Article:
Paso Robles AVA

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Paso Robles Wine Country
Wine region
Paso Robles cab.jpg
A Cabernet Sauvignon from the Paso Robles AVA
TypeAmerican Viticultural Area
Year established1983, amended in 1996[1]
CountryUnited States
Part ofCalifornia, Central Coast AVA
Sub-regionsAdelaida District AVA, Creston District AVA, El Pomar District AVA, Paso Robles Estrella District AVA, Paso Robles Geneseo District AVA, Paso Robles Highlands District AVA, Paso Robles Willow Creek District AVA, San Juan Creek AVA, San Miguel District AVA, Santa Margarita Ranch AVA, Templeton Gap District AVA[2]
Soil conditionsPrimarily, bedrock composed of weathered granite, volcanic and marine sedimentary rocks overlayed with sandstone, mudstone or calcareous shales.[3]
Total area666,618 acres (269,771 ha)[3]
Size of planted vineyards40,000 acres (16,187 ha)[4]
Grapes producedThere are more than 40 wine grape varieties such as Albarino, Barbera, Cabernet Franc, Cabernet Sauvignon, Chardonnay, Counoise, Grenache, Grenache blanc, Malbec, Marsanne, Merlot, Mourvedre, Nebbiolo, Orange Muscat, Petit Verdot, Petite Sirah, Picpoul, Pinot gris, Pinot noir, Riesling, Roussanne, Sangiovese, Sauvignon blanc, Syrah, Tannat, Tempranillo, Tinta Cao, Viognier, and Zinfandel[4]

Paso Robles Wine Country is an American Viticultural Area located in the San Luis Obispo County, California. It has approximately 33,000 vineyard acres planted with wine grapes, and is well known for its heritage varietal Zinfandel, Cabernet Sauvignon, and Rhône-style wines.


Grapes were first introduced into the Paso Robles area in 1787 by missionaries at Mission San Miguel Arcangel, where more than one thousand vines were planted.[5] Commercial wine growing, however, wasn't started until the 1880s with the establishment of Ascension Winery, later known as York Mountain Winery, and today known as Epoch Estate Wines. Among the winery’s early producers following prohibition was Polish pianist and composer Ignacy Jan Paderewski.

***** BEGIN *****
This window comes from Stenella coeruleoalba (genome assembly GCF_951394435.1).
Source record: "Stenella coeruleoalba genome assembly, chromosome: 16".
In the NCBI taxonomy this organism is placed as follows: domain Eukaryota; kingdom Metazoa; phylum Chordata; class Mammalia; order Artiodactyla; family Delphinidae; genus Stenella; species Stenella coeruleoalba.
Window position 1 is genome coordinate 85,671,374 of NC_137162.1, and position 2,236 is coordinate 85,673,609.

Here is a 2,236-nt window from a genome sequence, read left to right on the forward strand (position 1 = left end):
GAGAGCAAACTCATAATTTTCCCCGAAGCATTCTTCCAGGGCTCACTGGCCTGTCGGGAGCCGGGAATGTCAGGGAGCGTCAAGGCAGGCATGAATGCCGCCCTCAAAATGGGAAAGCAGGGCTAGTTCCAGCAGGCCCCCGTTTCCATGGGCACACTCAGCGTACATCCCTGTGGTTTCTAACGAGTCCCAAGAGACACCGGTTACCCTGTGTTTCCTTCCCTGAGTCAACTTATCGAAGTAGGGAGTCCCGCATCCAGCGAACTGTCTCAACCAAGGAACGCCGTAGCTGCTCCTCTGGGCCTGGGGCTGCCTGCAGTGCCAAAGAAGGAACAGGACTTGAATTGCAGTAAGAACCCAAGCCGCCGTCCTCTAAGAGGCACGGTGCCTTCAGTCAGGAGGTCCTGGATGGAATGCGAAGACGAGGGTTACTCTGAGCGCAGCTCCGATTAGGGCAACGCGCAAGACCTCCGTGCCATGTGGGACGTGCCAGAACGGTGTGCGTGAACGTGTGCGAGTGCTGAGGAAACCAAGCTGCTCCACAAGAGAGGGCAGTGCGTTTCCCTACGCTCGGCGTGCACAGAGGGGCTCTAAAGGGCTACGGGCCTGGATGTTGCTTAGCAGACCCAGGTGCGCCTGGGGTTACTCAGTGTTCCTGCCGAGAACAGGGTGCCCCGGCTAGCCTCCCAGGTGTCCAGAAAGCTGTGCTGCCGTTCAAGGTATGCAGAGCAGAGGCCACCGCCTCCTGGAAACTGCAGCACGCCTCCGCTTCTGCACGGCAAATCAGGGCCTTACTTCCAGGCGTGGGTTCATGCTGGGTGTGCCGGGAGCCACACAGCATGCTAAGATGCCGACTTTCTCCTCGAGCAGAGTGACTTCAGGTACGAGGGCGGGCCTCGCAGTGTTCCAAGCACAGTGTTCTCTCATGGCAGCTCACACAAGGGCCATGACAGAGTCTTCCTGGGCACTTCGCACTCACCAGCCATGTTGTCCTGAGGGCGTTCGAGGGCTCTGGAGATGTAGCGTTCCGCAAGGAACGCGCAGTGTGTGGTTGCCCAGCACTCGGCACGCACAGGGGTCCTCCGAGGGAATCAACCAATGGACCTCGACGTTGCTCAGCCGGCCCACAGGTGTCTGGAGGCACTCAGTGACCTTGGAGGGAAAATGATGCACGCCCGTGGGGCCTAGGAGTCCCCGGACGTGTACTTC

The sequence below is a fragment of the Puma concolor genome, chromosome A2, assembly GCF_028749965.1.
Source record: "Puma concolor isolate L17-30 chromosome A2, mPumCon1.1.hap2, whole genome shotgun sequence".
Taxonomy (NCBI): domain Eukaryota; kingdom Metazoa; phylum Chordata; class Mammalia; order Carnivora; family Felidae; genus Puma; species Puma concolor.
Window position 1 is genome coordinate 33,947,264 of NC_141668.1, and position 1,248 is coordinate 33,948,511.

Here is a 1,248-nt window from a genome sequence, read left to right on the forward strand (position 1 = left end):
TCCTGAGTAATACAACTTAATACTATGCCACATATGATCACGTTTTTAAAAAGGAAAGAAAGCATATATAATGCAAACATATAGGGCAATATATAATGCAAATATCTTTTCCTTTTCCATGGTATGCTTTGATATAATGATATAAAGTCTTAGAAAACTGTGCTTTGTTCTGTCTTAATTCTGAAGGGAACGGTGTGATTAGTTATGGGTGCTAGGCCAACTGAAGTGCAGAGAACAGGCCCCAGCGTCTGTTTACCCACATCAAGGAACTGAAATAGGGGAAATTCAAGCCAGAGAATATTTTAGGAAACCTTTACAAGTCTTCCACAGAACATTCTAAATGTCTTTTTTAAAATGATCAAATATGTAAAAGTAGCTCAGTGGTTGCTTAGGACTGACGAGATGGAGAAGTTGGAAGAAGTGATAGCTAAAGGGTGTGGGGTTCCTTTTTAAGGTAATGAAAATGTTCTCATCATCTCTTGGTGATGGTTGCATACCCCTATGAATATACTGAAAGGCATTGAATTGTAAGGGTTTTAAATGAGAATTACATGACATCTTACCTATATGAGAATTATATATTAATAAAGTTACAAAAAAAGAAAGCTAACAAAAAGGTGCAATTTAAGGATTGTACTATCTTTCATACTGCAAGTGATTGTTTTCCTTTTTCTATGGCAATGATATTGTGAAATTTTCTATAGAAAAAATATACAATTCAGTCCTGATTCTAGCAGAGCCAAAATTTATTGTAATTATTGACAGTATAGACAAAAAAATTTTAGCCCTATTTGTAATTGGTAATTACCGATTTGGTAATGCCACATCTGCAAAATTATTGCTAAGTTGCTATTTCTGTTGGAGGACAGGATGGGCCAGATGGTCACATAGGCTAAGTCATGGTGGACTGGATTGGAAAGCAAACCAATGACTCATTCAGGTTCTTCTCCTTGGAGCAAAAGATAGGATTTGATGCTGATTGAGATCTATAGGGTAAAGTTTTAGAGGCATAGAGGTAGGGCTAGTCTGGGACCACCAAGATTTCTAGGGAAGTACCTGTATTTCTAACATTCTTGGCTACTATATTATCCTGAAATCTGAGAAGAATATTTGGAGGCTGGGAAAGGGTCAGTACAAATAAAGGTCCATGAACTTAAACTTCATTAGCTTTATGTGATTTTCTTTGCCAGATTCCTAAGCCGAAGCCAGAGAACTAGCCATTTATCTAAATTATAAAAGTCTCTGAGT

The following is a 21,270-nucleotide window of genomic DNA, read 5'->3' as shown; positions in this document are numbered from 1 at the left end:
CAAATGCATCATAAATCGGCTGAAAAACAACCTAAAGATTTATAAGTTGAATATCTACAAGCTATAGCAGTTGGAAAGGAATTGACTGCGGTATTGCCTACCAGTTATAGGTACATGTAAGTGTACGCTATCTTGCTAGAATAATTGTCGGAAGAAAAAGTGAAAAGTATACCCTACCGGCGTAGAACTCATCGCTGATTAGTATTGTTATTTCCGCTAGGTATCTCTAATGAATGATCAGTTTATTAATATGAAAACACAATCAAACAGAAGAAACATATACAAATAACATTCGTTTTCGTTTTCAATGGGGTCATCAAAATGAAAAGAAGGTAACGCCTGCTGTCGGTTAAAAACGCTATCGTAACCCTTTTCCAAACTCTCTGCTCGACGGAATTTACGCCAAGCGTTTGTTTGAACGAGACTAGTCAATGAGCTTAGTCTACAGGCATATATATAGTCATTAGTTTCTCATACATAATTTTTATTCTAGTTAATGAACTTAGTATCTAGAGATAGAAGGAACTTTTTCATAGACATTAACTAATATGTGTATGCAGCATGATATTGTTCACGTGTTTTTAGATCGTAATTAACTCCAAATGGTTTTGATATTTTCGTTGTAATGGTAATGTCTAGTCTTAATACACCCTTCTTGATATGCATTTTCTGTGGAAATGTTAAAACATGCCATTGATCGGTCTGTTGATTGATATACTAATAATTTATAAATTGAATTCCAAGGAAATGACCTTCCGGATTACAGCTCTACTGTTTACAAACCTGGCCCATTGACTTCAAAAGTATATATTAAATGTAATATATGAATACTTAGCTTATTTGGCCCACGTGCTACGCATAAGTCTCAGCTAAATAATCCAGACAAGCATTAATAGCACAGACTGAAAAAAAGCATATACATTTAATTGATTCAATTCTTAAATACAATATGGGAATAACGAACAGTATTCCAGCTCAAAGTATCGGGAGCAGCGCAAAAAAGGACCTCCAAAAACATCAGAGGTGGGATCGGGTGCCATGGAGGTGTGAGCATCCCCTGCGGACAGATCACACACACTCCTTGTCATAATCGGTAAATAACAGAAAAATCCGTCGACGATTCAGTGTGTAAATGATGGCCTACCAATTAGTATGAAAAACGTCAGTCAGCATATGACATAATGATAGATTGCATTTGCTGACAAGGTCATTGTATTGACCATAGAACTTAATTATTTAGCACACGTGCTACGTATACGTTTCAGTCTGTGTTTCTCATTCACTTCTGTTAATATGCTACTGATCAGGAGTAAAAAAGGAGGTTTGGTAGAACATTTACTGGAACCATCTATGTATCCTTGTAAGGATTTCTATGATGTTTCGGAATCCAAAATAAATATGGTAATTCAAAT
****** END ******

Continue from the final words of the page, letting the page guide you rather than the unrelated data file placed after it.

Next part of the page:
Since 1990, when there were fewer than 20 wineries in Paso Robles, a large expansion of activity has seen the number rise to more than 200 wineries today. Wine critic Robert M. Parker, Jr. commented on the region's promise of quality of wine, emphasizing the wineries L'Aventure, Linne Calodo, Saxum Vineyards, Doce Robles "Twelve Oaks" Winery & Vineyard, Villa Creek Cellars, Castoro Cellars and Tablas Creek Vineyard as the "leading Paso pioneers".[6]

In 2007, a proposal to split the area at the Salinas River and form a new "Paso Robles Westside AVA" was made. The proposal was withdrawn in 2009, and a new proposal was made to break up the AVA into 11 smaller viticultural areas.

In 2014, The United States Alcohol and Tobacco Tax and Trade Bureau issued a final rule in the Federal Register establishing 11 new American viticultural areas within the existing Paso Robles viticultural area.[7]

Paso Robles viticultural areas[edit]


A red blend from Paso Robles.

The Paso Robles AVA is still acknowledged for its heritage grape, Zinfandel, but has gained recognition from a wider range of grape varietals as well. In the 1950s and 1960s, growers began to plant Bordeaux varieties, particularly Cabernet Sauvignon, in the area. Starting in the 1980s, there have been increased plantings of many Rhône varieties, including the first Syrah planted in California, as well as Viognier and Roussanne to name a few.[5] The emerging popularity of the region's wines led it to become the first site of the bi-annual "Hospice du Rhône" conference on Rhône style wine. Today, Paso Robles Wine Country is receiving attention for its unique Paso blends. These wines are unique to the area, and with varietal make-ups that do not follow traditional rules and expectations of winemaking, as characteristic in other regions of the wine world.